"If Looks Could Kill"

By David Thomson


Salon Staff
March 5, 2002 1:09AM (UTC)

Read the story.

David Thomson's ludicrous "If Looks Could Kill" article showed that not only is he apparently using his head for a prostate self-exam, but Salon's editors need their bullshit meters recalibrated. Thomson engages in 600 words of wildly random speculation based on one Reuters photograph, in the process illuminating nothing but his own biases about sexual politics.

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Because the photo shows a woman and a man, he decides the woman's displeased expression is attributable to gender issues. Here's a thought: What if Sherron Watkins just doesn't like Jeffrey Skilling because he appears to be just a big nasty evil liar? That's why I don't like him, why not Watkins? Because she's a woman, so everything has to be about gender? What if she just thinks he's a schmuck? What if -- hold your breath, Mr. Thomson -- what if it has nothing to do with gender politics at all?

Thomson fantasizes "the lofty way [Skilling] ignores her in the picture," when he looks to me far more worried for his own indictable ass than concerned with belittling Watkins. Thomson says you can sense that she had been intimidated by him. She's looking at him like something she wouldn't even scrape off her shoe, preferring instead to just throw the shoes out. The intimidation is not in the photo, but in Thomson's superimposed gender-politics agenda. These fantasies become clear when Thomson resorts to such silliness as, "Doesn't every woman in the workplace know the body language of the superior male's put-down?" That's writer's code for, "I can't back this up, so I'll present it as an unassailable truth."

Thomson proceeds to this insulting bit of rhetoric: "Above all, in business as in domestic matters, male bullying (rooted in terror, I think) still tries to exclude women from natural, open, equal discourse. It happens in the office, and it happens in bed. No amount of 'advances' in women's rights should kid us that the problem is diminished or even in retreat."

So none of the advances of women, advances so negligible and pathetic Thomson must render the word in quotations, has even diminished gender inequality? So all the women, and men, too, who have crusaded for decades to improve the lot of women in society and the workplace have nothing to show for it, haven't even diminished the problem? While only a fool would say women have achieved parity, anyone who says there's been no improvement in the last 30 or 40 years of activism is just willfully blind and demagogic.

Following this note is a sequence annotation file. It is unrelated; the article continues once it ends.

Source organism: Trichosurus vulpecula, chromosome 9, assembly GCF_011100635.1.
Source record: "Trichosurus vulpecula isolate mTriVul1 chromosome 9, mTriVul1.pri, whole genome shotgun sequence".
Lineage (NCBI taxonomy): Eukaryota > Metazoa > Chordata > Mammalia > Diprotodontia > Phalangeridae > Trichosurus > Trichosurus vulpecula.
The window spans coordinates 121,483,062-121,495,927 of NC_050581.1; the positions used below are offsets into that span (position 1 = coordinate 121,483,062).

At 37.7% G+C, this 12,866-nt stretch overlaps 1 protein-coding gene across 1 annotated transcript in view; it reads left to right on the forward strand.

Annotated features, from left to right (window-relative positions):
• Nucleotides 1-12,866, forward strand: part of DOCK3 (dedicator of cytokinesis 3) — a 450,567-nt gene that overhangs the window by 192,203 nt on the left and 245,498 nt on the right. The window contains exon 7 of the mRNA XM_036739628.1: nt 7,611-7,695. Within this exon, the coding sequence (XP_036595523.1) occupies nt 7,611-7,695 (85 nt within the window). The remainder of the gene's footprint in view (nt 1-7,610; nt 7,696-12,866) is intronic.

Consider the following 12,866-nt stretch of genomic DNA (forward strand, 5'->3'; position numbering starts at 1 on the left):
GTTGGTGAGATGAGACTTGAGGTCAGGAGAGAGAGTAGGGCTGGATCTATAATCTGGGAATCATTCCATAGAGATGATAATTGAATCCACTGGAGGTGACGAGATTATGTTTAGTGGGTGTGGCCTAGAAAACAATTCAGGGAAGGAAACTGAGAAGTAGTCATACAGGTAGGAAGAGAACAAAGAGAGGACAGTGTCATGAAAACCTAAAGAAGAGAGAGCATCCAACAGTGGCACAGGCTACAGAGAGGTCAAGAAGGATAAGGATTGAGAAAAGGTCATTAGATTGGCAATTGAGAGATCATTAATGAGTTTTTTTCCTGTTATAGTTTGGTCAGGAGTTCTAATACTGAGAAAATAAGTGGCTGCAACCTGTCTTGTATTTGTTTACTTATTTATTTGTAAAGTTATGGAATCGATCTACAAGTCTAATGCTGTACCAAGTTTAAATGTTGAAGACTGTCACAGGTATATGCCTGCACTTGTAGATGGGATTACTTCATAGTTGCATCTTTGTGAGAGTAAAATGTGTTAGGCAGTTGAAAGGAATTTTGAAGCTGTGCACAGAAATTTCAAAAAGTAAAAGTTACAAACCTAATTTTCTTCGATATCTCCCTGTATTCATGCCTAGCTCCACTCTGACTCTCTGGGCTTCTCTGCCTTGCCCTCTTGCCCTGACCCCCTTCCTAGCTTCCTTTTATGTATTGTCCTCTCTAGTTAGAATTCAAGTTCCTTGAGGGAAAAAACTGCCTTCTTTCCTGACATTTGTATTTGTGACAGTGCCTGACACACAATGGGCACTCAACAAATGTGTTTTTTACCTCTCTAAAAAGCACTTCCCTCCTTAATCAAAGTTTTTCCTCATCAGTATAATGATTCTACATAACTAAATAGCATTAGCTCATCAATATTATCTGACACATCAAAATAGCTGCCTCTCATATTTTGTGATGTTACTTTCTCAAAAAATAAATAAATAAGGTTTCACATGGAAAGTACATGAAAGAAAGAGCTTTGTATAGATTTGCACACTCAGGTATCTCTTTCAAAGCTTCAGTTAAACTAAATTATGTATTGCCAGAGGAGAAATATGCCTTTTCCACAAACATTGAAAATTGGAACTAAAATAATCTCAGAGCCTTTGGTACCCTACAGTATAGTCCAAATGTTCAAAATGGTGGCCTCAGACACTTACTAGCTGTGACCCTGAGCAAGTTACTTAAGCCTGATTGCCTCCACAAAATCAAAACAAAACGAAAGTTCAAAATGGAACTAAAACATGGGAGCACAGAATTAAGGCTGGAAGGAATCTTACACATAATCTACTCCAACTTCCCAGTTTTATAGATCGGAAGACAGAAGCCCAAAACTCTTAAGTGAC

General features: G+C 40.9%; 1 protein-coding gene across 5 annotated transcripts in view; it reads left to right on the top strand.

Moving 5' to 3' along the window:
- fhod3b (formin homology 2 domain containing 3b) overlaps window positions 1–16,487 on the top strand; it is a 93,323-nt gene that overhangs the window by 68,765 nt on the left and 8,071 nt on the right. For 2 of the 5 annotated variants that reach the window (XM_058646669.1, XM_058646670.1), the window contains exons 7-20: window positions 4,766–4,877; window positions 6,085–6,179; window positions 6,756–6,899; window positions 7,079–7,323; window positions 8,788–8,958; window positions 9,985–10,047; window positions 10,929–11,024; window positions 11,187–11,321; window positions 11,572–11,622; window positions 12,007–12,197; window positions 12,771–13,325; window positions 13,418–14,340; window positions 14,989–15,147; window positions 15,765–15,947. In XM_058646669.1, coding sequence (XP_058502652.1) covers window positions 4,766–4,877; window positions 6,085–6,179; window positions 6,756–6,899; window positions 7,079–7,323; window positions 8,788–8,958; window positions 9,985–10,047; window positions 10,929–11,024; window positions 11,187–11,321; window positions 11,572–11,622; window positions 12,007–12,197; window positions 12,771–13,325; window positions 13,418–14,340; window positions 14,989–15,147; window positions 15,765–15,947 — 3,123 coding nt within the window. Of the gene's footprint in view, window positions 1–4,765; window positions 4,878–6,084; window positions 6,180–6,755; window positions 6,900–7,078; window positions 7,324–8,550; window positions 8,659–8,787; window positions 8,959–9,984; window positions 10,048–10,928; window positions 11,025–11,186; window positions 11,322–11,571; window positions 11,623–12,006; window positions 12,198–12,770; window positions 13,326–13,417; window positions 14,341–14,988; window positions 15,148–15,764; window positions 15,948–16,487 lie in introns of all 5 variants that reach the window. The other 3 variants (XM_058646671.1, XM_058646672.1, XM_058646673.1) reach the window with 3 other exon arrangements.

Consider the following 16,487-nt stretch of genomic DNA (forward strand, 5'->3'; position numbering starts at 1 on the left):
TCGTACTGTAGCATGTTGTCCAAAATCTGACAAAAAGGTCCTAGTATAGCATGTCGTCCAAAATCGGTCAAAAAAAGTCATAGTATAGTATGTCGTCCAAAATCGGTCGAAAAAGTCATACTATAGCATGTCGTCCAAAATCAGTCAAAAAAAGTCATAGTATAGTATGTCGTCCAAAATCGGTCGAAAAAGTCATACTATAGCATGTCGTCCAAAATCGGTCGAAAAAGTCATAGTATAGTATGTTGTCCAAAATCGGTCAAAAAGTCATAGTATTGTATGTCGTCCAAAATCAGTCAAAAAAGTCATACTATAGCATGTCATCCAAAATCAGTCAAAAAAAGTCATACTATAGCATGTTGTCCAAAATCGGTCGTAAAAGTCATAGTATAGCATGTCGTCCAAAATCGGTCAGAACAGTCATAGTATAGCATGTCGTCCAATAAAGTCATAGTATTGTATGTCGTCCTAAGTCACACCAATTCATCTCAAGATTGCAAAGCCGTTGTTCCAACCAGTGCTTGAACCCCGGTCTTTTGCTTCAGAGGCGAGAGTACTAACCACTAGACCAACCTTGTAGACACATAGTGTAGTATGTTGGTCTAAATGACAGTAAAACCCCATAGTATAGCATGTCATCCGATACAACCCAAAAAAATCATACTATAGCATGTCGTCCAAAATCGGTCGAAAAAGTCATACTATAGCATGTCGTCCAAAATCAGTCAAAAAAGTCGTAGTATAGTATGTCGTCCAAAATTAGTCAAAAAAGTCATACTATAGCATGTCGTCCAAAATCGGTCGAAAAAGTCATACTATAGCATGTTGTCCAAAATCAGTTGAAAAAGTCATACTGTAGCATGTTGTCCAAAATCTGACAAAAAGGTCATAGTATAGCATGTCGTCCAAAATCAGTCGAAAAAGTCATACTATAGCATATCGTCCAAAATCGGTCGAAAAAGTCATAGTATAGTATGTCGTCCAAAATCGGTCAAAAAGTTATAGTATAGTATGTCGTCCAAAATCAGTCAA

Further proof that Emperor Thomson is butt-naked here: He closes with the already trite suggestion that "a skilling" be defined as "the well-timed stripping of old assets so as to furnish a getaway," which has nothing to do with the imagined gender issue that allegedly drives the article and got it classified under the subheading of "sex." But it does lead back to the suggestion that if alarmists would stop finding gender issues in every glance and interaction between a man and a woman, we might see that Watkins' apparent contempt for Skilling is driven not by gender, but by the fact that he appears to have done bad and greedy things. Or can't a woman come to such conclusions without the filter of her own gender role in society?

-- Brian McDonough, Oakland, Calif.

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Brilliant piece by David Thompson. His take on the Enron topic of the day, prompted by that chilling and wonderful N.Y. Times cover photo of Skilling and his colleague, the embattled and "unnattractive" Sherron Watkins, directly echoed a conversation I'd had with my girlfriends the previous evening. The fact that at least one intelligent male is capable of such a deep and fundamental understanding of the ever-present sexism facing American women today made my week.

All I can say is, thanks Salon, and thank you, David!

-- Amy Benz


Salon Staff

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